Retreats | Sabbaticals | Silence | Solitude | Ireland

Celtic Roots

In 1995 the Spiritual Life Institute community was invited by Bishop Thomas Finnegan of Killala diocese to establish a home in the Insula Sanctorum (the Island of Saints).  In the Ox Mountains of County Sligo on the northwest coast of Ireland we have made our home ever since. Here we have recognized that our way of life is similar to that of Celtic monasticism.

Like the early Irish hermits, we value simplicity and beauty; we aspire to be filled with celebration and oneness with nature.

The Celtic Faith rested in
•    An appreciation of God’s Presence in all of ordinary life.
•    A love of silence and solitude
•    A love of nature and the physical environment.
•    A love of learning.
•    A yearning to explore the unknown and to travel.
•    A valuing of kinship and of “soul friendship”

The eremitical (hermit) way of life fosters communion, the desire to venture into the unknown mysteries of contemplation, and the love of learning.


During the late golden age of Irish history when monastic settlements became very busy, the choice for desert, a place of solitude and silence, became common, often a cell on an island, always a place apart. Romantic though it sounds, a life of solitude demanded commitment and endurance as Ireland was a harsh wilderness of dangers .

Let me bless almighty God,
whose power extends over sea and land,
whose angels watch over all.

Let me study sacred books to calm my soul:                       
I pray for peace,
kneeling at heaven’s gates.

Let me do my daily work,
gathering seaweed, catching fish,
giving food to the poor.

Let me say my daily prayers,
sometimes chanting, sometimes quiet,
always thanking God.

Delightful it is to live
on a peaceful isle, in a quiet cell,
serving the King of kings.
The Prayer of St. Columba


From the Rule of the Spiritual Life Institute


“The key events of the Bible—the great conversions and revelations—took place in the wilderness.”

“But the desert or wilderness is not a place of refuge from reality and responsibility; it is the atmosphere in which Reality manifests itself, in which God speaks to and transforms his human servants.”

“The heart of our life is the desert experience…The desert teaches us the difference between essentials and nonessentials. It deals a flaming violent death blow to mediocrity. It is no place for diversions, distractions, luxuries, or trivia. The desert offers the clearest light in the world for seeing things as they really are: the act of contemplation”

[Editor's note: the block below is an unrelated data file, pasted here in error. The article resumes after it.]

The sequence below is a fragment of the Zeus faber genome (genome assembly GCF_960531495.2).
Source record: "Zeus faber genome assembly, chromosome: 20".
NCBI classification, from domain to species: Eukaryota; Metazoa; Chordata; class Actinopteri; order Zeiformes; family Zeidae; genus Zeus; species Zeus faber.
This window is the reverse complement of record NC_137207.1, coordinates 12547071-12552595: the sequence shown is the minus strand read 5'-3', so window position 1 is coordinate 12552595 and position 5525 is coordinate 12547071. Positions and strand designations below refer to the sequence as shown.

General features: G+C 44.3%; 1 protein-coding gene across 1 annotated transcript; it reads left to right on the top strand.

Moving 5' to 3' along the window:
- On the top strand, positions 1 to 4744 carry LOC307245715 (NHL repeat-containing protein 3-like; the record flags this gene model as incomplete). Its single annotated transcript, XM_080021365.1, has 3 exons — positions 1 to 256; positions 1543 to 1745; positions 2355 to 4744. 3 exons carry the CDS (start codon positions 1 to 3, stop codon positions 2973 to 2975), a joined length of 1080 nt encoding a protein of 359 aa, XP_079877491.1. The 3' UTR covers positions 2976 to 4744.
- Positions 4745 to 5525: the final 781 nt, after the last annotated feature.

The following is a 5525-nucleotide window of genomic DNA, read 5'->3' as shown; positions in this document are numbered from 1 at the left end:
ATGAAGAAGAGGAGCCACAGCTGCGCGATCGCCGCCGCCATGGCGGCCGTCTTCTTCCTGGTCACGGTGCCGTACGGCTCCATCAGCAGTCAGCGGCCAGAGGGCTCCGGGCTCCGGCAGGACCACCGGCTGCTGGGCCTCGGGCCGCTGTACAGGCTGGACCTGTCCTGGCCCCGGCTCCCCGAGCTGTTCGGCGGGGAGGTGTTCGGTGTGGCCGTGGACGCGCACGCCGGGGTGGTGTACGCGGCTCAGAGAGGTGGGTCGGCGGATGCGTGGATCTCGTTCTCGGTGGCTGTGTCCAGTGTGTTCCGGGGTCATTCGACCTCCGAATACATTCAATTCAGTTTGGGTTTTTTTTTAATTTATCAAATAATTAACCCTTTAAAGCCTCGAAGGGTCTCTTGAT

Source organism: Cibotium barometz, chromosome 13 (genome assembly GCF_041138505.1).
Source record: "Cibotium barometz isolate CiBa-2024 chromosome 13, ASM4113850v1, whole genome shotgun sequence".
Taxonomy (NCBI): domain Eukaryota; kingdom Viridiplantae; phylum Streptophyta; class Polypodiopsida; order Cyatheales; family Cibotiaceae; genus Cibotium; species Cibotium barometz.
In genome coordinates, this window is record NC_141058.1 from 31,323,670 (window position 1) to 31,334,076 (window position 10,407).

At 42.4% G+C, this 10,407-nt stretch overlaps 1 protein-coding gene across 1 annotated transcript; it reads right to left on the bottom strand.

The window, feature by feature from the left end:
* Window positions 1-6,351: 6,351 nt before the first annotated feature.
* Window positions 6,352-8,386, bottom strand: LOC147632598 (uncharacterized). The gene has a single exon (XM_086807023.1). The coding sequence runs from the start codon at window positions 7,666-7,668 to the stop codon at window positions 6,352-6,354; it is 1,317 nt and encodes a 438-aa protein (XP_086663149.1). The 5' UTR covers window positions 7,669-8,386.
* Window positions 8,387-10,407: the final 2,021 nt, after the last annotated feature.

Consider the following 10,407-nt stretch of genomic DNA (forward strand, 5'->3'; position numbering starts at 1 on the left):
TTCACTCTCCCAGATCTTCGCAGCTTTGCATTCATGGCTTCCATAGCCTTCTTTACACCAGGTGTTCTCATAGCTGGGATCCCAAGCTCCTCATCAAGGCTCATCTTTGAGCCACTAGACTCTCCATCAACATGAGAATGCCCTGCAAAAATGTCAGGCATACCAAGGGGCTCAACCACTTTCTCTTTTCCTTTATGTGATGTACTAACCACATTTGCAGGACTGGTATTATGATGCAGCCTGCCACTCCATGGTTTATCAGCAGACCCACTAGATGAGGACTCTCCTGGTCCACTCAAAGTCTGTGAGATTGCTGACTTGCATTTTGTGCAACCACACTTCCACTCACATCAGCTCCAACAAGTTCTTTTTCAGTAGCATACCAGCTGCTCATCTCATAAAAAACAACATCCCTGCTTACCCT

“One day each week is designated a ‘Desert Day,’ during which nothing is scheduled, not even the community Mass and Liturgy of the Hours.  Each monk is encouraged to rest, pray longer and more deeply, adventure freely in the environs of nature, or in the realm of ideas through reading and writing. ”


“True communion and community is never self-conscious.  Rather, it is the ecstasy of moving out of a dead space and looking self-obliviously together, beyond ourselves, toward the face of the Father.”

“A lively human atmosphere creates the ideal climate for contemplation… It puts us perceptively and lovingly in touch with the innermost reality of everything because it is a simple intuition of the truth.”

“We eliminate all unnecessary talk in order to hear the Word and to promote deep, significant communion between each other. ”

”Having such towering men and women as Elijah and Our lady of Mt Carmel, St. John of the Cross and Teresa of Avila, St. Colm and St. Bridget as our fathers and mothers, we recognize and celebrate the contributions of  both men and women to our communal life.”


“Our vocation is to dwell at the radiant sacred center, where the infinitely attractive Fire is.  From this vantage point we receive wisdom to discern what God requires of us.”
“What is important is not vast achievement or triumphant victory, but endless effort.  St. Teresa said: “Strive and strive and strive; we were meant for nothing else.”


“We need the arts. Souls come to a deeper intuition of the glory of God through the arts, and all great art is born out of the leisure that ought to dominate the monastic atmosphere.”

“By nature human beings are artists. The arts are not mere entertainment but an arena of wonder and awe. We are led into adoration through these transperent, iconic means.”